Connecting Social Capital, Cognitive Bias, and Entrepreneurial Intentions: About Gender Differences

  • Lin Ju Cheng
  • Chun Chieh Liao
Keywords: Entrepreneuriship, Social capital, Optimism, Overconfidence, Entrepreneurial intentions

Abstract

This study combines the SC-E model and entrepreneurial bias research to formulate a “social capital-cognitive bias-entrepreneurial intentions framework,” and to discuss the differences between gender in the relationship among social capital, cognitive bias, and entrepreneurial intentions. Additionally, it also explores the mediation effects of optimism and overconfidence. Structural equation modeling is used to examine the hypotheses on a sample of 511 students at a Taiwanese university. Empirical results show that neither bonding nor bridging social capital has a direct impact on entrepreneurial intentions. They also indicate that male students are more optimistic and have higher entrepreneurial intentions than females. Regarding the mediation effect, bridging social capital may evoke both optimism and overconfidence, but bonding social capital only affects optimism. Furthermore, optimism is the antecedent of overconfidence, and it creates another channel of the mediation effect.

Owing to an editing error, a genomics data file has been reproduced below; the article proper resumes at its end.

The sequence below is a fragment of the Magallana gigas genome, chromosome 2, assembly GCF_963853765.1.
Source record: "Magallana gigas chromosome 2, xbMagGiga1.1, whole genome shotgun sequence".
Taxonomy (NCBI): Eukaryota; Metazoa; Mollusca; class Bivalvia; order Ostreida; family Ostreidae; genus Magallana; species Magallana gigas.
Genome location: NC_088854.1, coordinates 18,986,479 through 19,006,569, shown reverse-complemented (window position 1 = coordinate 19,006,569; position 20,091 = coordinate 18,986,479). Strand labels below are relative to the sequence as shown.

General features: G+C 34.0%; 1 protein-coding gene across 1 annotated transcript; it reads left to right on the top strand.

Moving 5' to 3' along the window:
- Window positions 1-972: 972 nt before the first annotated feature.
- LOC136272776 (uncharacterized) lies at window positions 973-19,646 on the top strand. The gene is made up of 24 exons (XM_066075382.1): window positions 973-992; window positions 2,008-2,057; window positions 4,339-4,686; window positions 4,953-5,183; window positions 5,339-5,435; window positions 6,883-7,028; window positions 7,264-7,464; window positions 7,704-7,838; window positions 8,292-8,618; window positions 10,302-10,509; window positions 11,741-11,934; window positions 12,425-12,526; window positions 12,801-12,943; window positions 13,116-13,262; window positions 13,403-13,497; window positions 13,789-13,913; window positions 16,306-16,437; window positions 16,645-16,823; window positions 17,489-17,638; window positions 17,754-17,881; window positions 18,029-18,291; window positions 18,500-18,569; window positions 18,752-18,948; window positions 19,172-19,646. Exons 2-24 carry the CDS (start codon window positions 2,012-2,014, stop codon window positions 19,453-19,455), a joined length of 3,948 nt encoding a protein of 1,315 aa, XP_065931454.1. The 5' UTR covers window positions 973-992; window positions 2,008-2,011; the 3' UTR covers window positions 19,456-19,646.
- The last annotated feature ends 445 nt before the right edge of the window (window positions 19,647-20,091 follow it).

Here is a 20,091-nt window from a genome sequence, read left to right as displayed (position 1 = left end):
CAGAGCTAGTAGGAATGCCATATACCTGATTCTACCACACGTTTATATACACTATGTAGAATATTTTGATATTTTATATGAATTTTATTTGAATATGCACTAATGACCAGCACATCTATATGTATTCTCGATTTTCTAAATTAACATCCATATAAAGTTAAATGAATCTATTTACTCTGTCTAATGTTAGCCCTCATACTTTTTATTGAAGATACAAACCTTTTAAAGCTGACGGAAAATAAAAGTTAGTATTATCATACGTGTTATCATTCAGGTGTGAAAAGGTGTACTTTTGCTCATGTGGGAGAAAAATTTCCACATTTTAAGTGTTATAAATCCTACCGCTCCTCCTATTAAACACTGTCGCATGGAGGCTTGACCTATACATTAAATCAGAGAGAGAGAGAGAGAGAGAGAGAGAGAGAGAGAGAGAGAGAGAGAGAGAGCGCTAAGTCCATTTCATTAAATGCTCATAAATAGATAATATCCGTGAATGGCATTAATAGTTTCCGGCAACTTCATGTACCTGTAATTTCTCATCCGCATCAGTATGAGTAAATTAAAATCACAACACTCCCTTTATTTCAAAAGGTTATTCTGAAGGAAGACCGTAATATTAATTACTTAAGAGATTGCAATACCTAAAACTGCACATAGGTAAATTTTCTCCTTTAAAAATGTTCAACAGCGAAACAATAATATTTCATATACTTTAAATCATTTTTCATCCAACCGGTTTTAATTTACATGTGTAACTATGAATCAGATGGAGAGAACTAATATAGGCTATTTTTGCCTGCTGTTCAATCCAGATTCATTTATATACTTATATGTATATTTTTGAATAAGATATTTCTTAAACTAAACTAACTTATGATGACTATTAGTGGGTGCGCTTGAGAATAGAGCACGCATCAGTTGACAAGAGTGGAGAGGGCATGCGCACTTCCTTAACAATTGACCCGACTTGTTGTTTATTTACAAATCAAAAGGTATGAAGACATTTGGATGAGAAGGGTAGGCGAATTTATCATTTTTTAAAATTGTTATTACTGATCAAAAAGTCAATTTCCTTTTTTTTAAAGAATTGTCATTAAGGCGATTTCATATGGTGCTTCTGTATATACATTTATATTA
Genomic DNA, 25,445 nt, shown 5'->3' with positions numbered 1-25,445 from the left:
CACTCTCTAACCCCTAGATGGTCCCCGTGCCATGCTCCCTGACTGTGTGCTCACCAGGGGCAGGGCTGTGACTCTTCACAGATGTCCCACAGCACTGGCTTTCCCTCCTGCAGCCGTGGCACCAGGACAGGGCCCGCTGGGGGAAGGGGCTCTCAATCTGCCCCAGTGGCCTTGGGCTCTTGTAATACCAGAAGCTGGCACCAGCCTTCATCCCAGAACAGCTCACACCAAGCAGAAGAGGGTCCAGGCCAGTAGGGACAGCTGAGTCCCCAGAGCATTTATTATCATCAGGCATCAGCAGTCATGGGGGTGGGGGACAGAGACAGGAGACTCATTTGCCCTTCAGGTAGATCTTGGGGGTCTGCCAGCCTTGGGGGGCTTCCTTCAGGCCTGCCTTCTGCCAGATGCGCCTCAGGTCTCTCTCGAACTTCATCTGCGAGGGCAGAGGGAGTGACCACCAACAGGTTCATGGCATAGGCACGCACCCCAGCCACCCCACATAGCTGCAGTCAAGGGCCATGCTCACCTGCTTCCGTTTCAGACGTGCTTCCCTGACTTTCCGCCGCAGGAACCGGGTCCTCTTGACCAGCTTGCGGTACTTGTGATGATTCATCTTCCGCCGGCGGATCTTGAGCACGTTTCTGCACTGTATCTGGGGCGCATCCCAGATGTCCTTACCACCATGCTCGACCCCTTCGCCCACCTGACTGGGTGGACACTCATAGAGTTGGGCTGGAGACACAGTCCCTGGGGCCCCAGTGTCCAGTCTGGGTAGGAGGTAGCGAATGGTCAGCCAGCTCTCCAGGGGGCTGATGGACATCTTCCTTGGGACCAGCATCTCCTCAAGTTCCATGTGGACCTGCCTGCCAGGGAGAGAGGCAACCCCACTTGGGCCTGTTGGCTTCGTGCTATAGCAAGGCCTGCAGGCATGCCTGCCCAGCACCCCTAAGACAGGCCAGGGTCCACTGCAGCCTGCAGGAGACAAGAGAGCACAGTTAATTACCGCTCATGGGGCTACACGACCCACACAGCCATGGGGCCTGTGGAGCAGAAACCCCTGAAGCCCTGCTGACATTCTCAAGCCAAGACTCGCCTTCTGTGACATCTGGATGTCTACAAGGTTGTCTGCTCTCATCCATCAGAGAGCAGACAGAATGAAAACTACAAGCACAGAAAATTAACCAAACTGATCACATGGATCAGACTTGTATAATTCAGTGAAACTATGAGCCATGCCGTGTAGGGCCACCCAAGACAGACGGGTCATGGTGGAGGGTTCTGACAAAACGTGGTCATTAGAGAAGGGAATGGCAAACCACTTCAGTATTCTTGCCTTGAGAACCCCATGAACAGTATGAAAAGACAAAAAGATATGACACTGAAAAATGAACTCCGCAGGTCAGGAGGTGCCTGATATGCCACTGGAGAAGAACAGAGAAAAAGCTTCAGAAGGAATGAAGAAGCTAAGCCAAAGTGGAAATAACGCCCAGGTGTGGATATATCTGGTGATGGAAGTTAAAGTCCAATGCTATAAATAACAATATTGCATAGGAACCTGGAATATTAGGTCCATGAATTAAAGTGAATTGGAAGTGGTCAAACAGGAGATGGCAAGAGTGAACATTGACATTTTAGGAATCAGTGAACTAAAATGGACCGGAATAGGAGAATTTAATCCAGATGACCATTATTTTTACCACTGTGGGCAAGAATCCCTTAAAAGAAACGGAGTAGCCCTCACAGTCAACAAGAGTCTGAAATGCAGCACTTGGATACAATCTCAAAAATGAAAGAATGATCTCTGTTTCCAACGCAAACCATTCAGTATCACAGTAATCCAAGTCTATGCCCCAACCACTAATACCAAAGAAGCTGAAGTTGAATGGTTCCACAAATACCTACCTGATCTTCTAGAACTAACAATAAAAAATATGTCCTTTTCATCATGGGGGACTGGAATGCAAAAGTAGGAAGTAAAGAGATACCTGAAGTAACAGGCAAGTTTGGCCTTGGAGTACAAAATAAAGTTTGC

Author Biographies

Lin Ju Cheng
Dr. Lin-Ju Cheng is an assistant professor of the Department of Marketing and Logistics Management, St. John's University. Her current research interests include innovation and entrepreneurship, strategy management, and business management.
Chun Chieh Liao
Dr. Chun-Chieh Liao (Corresponding author) is an assistant professor of the Department of International Trade, Chinese Culture University. His current research interests include business management, financial management, and innovation and entrepreneurship management.
Published
2020-04-07
How to Cite
Cheng, L., & Liao, C. (2020). Connecting Social Capital, Cognitive Bias, and Entrepreneurial Intentions: About Gender Differences. Contemporary Management Research, 16(1), 1-34. https://doi.org/10.7903/cmr.19818
Section
10: Other contemporary management issues